“We have been informed that we were not successful in our effort to get a grant to help with the conversion of our city street lights to (another type of light),” said Cain.
However, the city was successful in obtaining a $1,000 grant from the Charlevoix County Community Foundation for the city’s new dog park.
Division Street drainage
The city has been working on plans to help reduce the amount of flooding some residents near Division Street are experiencing, possibly due to drainage issues in the area.
“Plans for the increased Division Street drainage are progressing,” said Cain. “Based on the unearthing of the pipe, we are slightly modifying the route of the easement to be able to get a maximum increase depth of three-foot, two-inches below the current drainage without digging into the street.”
If the city did dig into the street, the city could lower the pipe another 10 inches to a total increased depth of four feet.
“But, that would cost an additional ($5,000) and probably not be able to be done until spring because of the need to tear up the road,” Cain said.
Lower Lake Street
“The revised plans for lower Lake Street storm drain outfall have been submitted to the MDEQ and the Army Corps of Engineers, and we hope to see a finalized permit before too long,” said Cain.
The ongoing discussions between Boyne City and Sommerset Pointe regarding the possibility of the development hooking into the city’s sanitary sewer service has culminated in Sommerset making a formal proposal to the city.
“At this point (Sommerset) is seeking to connect to sanitary sewer system only but would like to have the option to connect to the city’s water system at some point in the future,” Cain said.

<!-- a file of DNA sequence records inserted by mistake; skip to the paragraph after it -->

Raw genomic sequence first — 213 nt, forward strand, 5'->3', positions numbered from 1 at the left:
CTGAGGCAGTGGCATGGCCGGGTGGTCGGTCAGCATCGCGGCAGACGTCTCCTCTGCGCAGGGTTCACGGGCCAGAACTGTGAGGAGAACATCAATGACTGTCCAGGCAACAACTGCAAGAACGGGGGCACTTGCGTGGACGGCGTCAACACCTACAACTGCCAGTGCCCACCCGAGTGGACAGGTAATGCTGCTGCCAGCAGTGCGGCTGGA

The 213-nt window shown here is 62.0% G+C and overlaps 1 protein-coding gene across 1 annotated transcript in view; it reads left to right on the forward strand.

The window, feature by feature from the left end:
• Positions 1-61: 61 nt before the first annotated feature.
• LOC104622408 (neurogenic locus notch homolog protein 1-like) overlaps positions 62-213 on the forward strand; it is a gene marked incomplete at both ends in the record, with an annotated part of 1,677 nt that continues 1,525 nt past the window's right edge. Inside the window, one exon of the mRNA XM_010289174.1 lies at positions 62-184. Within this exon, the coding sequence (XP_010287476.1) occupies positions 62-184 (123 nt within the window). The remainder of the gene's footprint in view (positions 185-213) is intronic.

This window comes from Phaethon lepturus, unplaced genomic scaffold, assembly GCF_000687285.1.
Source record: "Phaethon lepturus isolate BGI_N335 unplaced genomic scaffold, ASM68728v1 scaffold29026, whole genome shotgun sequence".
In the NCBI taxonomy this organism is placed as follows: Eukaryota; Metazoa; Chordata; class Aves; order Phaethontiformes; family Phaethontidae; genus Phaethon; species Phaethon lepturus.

Key items in the revised document includes reducing the annual city contribution to the city above the normal usage charges from $100,000, which covers both the water and the sewer, to $50,000 for the sewer; changing the paying agents from Sommerset Pointe to the individual property owners; including additional property south of Lakeshore Drive owned by Sommerset Pointe to be served as well; and establishing a bond that would be available for up to five years to cover unforeseen problems to the system.
“The document is quite lengthy and will be reviewed in depth and hope to bring it or a revised version of it to the city commission for consideration in the near future,” said Cain.
Plans for the city facilities continue to move forward. Cain spoke with the city’s bond attorney, who told him that while it would be legal for the city to obtain a loan for the full amount of the facilities upgrades using its cash on-hand as collateral, the attorney advised against it due to a lack of a dedicated repayment source.
“He also indicated that lending institutions would probably not look favorably on such an agreement when they were providing money for that,” said Cain.
Fluoride in the water
“The supplemental fluoridation of the city’s water system resumed last Wednesday the 19th (November) using the same procedures we have used in the past,” said Cain. “The levels are being brought up slowly but have not yet reached the state’s recommended level of 0.7 milligrams per liter of water.”